Managing mixed voltage interfaces between portable devices and memory cards - Embedded.com

Managing mixed voltage interfaces between portable devices and memory cards

As portable applications become more feature-rich and smaller in formfactor, power consumption becomes critical in a design.

Advancements in process technologies have allowed designers to takeadvantage of the latest processors that operate at lower voltages.However, the side effect of using lower-voltage processors is often amixed-voltage system.

For instance, several processors have maximum I/O voltagesrestricted to 1.8V, with many of the peripheral devices continuing tooperate at more traditional voltage nodes (3.3V).

This also holds true with most removable flash memory cards, whichare often used in portable applications operating at 3V. To enableseamless communication between a low-voltage processor and a 3V memorycard, a voltage level translator must be used for proper interfacingbetween the two devices.

Figure1: Traditionally, the processor and SD/SDIO card both operated at thesame voltage level.

Traditionally, the processor and SD/SDIO card both operated at thesame voltage level. Figure 1, above ,shows the interface between the two devices. The SDIO interfaceconsists of four data signals (DAT0-3), one clock signal (CLK) and onecommand signal (CMD). The data and command signals are bidirectional,while the clock signal is unidirectional.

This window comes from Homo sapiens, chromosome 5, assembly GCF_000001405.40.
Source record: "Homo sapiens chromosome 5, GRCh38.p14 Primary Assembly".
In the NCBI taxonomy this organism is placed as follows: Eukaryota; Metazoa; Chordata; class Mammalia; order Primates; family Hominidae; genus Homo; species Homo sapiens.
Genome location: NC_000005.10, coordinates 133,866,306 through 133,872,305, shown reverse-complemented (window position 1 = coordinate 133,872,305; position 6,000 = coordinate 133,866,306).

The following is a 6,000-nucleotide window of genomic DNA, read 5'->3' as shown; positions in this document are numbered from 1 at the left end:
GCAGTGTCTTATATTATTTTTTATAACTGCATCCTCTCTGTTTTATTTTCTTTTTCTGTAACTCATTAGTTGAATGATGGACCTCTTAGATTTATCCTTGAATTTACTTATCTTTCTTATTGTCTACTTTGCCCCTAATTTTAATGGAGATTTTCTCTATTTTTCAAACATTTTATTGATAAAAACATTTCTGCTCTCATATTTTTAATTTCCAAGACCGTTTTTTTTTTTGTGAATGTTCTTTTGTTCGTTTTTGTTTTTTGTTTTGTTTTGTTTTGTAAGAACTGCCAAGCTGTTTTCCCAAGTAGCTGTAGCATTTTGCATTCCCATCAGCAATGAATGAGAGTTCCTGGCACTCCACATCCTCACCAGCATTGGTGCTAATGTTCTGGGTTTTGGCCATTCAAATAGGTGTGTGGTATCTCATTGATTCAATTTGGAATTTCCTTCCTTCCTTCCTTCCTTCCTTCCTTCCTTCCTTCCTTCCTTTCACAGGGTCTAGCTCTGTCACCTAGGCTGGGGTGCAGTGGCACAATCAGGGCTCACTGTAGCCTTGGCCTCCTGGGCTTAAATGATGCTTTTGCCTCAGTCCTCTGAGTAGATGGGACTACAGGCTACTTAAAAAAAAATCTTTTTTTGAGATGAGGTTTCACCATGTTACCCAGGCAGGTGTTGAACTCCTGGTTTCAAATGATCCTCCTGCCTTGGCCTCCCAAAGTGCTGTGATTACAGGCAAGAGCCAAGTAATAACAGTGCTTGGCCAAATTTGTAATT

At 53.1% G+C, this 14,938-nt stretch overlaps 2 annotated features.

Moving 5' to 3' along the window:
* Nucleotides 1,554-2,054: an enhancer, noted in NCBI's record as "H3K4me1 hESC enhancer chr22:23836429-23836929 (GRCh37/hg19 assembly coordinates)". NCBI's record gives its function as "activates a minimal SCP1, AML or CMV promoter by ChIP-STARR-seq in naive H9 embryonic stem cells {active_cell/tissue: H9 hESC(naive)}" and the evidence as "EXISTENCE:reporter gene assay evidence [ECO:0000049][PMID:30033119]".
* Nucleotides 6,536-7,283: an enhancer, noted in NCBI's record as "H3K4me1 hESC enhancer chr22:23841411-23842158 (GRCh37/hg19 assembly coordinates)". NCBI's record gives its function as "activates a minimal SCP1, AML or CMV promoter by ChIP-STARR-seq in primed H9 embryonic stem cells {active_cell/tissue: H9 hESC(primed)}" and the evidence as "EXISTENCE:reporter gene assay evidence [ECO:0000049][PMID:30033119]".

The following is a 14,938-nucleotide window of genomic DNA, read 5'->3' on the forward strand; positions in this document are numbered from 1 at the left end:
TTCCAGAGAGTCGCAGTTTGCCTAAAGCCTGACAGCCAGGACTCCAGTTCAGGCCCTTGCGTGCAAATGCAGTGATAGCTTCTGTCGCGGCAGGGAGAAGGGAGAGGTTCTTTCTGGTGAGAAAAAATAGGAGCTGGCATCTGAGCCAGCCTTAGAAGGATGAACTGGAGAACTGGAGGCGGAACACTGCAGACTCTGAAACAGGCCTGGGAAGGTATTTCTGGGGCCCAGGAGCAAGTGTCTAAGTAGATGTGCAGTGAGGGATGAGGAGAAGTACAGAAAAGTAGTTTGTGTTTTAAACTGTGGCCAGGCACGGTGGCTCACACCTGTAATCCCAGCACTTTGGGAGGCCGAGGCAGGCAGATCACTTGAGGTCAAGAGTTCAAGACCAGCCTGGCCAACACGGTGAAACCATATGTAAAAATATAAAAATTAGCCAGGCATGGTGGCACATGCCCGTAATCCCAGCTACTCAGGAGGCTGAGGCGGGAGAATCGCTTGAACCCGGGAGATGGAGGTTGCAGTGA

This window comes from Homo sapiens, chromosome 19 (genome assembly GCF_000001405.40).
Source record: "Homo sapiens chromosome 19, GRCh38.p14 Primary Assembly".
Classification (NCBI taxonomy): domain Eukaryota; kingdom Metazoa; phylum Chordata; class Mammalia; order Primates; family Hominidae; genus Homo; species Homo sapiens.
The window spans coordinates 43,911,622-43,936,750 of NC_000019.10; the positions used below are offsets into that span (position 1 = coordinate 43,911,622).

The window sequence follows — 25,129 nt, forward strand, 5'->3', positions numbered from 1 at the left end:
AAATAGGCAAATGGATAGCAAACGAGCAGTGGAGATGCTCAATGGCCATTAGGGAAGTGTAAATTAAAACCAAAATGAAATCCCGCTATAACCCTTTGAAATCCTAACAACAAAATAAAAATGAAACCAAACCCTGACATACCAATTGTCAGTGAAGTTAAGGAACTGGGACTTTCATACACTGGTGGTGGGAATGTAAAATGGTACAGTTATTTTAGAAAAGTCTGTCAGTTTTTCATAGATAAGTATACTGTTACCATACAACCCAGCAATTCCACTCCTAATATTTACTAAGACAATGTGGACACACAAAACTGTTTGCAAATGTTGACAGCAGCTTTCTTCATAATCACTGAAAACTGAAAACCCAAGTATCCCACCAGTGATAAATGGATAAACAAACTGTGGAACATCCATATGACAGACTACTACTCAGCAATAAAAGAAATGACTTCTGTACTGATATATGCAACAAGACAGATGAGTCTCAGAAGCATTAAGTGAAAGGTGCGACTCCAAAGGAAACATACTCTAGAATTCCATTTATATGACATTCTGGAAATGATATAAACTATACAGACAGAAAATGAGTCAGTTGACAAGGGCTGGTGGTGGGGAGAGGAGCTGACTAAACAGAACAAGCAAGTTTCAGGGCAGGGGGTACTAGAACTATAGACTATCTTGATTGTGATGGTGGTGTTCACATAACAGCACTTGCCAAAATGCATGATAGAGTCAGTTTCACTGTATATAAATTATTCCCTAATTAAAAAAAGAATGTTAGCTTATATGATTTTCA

The card connector typically has mechanical write-protect andcard-detect switches. Their signals are sent back to the processor toimplement control functions such as powering up certain sections of theboard. To prevent data signals and the command line from floating,pull-up resistors to VDD must be implemented.

Table1: The system designer must consider trade-offs when choosing a leveltranslator for the SD or MMC interface.

With processors and SDIO peripherals now operating at differentinterface supply voltages, a level translator has to be added to ensureswitching compatibility. Several options are available to achieveproper voltage level translation and, depending on applicationcircumstances, one option may be preferred over another.

For example, system designers have multiple choices of leveltranslation solutions for controlling the bidirectional flow of dataand command signals from processor to card. Designers can either use alevel translating transceiver with a direction control pin, or use a”directionless” level translator. Both are viable options with variousbenefits and potential drawbacks.

Figure2: Fully buffered translator has output transistors that offer severaltens of milliamps of DC current with data rate restricted only by theoutput capacitive load and switching speed of the transistors.

Direction control pin
Figure 2, above, shows abidirectional translator with a direction control pin or “fullybuffered” translator. The output transistors are typically sized tooffer several tens of milliamps of DC current, and the data rate isrestricted only by the output capacitive load and switching speed ofthe transistors.

The fully buffered voltage translation solution is shown in anSD/SDIO interface application (Figure3 below ).

Figure3: One drawback of the fully buffered solution is the multipleprocessor GPIOs needed for the direction signals that control the dataand command lines.